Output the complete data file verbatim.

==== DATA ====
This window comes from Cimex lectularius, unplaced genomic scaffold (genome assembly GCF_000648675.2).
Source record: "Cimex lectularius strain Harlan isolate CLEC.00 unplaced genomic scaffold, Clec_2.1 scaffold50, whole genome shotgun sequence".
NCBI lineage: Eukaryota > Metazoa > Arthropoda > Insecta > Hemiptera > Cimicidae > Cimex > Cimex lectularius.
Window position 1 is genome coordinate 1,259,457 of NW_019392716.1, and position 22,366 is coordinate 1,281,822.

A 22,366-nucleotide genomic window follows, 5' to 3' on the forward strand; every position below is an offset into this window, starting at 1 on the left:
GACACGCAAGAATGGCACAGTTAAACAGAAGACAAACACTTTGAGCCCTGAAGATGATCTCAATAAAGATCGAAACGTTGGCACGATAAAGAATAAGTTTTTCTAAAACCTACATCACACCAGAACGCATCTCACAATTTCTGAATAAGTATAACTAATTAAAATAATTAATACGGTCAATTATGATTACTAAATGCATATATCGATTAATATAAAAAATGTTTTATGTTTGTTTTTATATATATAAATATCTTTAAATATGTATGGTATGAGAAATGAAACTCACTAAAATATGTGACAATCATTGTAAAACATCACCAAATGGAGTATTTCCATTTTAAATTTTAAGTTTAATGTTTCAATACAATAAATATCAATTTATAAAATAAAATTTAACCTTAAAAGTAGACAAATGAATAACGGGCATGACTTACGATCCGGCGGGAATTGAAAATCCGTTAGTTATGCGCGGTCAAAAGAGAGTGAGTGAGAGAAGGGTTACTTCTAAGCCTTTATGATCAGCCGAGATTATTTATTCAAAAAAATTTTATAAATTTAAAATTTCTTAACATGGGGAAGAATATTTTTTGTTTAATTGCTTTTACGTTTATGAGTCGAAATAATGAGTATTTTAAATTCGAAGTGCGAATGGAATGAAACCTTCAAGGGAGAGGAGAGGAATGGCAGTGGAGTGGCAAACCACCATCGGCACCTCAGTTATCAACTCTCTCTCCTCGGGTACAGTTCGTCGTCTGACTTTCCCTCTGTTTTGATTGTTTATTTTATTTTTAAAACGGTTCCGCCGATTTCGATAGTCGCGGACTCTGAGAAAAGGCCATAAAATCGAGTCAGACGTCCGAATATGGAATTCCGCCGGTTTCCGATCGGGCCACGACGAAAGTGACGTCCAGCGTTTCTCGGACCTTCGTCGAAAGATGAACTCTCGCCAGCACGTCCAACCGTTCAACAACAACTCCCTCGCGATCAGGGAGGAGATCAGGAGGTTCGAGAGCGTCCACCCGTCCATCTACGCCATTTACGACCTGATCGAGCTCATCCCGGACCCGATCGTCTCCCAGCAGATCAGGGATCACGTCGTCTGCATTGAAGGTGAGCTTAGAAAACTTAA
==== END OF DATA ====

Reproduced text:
This window comes from Cimex lectularius, unplaced genomic scaffold (genome assembly GCF_000648675.2).
Source record: "Cimex lectularius strain Harlan isolate CLEC.00 unplaced genomic scaffold, Clec_2.1 scaffold50, whole genome shotgun sequence".
NCBI lineage: Eukaryota > Metazoa > Arthropoda > Insecta > Hemiptera > Cimicidae > Cimex > Cimex lectularius.
Window position 1 is genome coordinate 1,259,457 of NW_019392716.1, and position 22,366 is coordinate 1,281,822.

A 22,366-nucleotide genomic window follows, 5' to 3' on the forward strand; every position below is an offset into this window, starting at 1 on the left:
GACACGCAAGAATGGCACAGTTAAACAGAAGACAAACACTTTGAGCCCTGAAGATGATCTCAATAAAGATCGAAACGTTGGCACGATAAAGAATAAGTTTTTCTAAAACCTACATCACACCAGAACGCATCTCACAATTTCTGAATAAGTATAACTAATTAAAATAATTAATACGGTCAATTATGATTACTAAATGCATATATCGATTAATATAAAAAATGTTTTATGTTTGTTTTTATATATATAAATATCTTTAAATATGTATGGTATGAGAAATGAAACTCACTAAAATATGTGACAATCATTGTAAAACATCACCAAATGGAGTATTTCCATTTTAAATTTTAAGTTTAATGTTTCAATACAATAAATATCAATTTATAAAATAAAATTTAACCTTAAAAGTAGACAAATGAATAACGGGCATGACTTACGATCCGGCGGGAATTGAAAATCCGTTAGTTATGCGCGGTCAAAAGAGAGTGAGTGAGAGAAGGGTTACTTCTAAGCCTTTATGATCAGCCGAGATTATTTATTCAAAAAAATTTTATAAATTTAAAATTTCTTAACATGGGGAAGAATATTTTTTGTTTAATTGCTTTTACGTTTATGAGTCGAAATAATGAGTATTTTAAATTCGAAGTGCGAATGGAATGAAACCTTCAAGGGAGAGGAGAGGAATGGCAGTGGAGTGGCAAACCACCATCGGCACCTCAGTTATCAACTCTCTCTCCTCGGGTACAGTTCGTCGTCTGACTTTCCCTCTGTTTTGATTGTTTATTTTATTTTTAAAACGGTTCCGCCGATTTCGATAGTCGCGGACTCTGAGAAAAGGCCATAAAATCGAGTCAGACGTCCGAATATGGAATTCCGCCGGTTTCCGATCGGGCCACGACGAAAGTGACGTCCAGCGTTTCTCGGACCTTCGTCGAAAGATGAACTCTCGCCAGCACGTCCAACCGTTCAACAACAACTCCCTCGCGATCAGGGAGGAGATCAGGAGGTTCGAGAGCGTCCACCCGTCCATCTACGCCATTTACGACCTGATCGAGCTCATCCCGGACCCGATCGTCTCCCAGCAGATCAGGGATCACGTCGTCTGCATTGAAGGTGAGCTTAGAAAACTTAA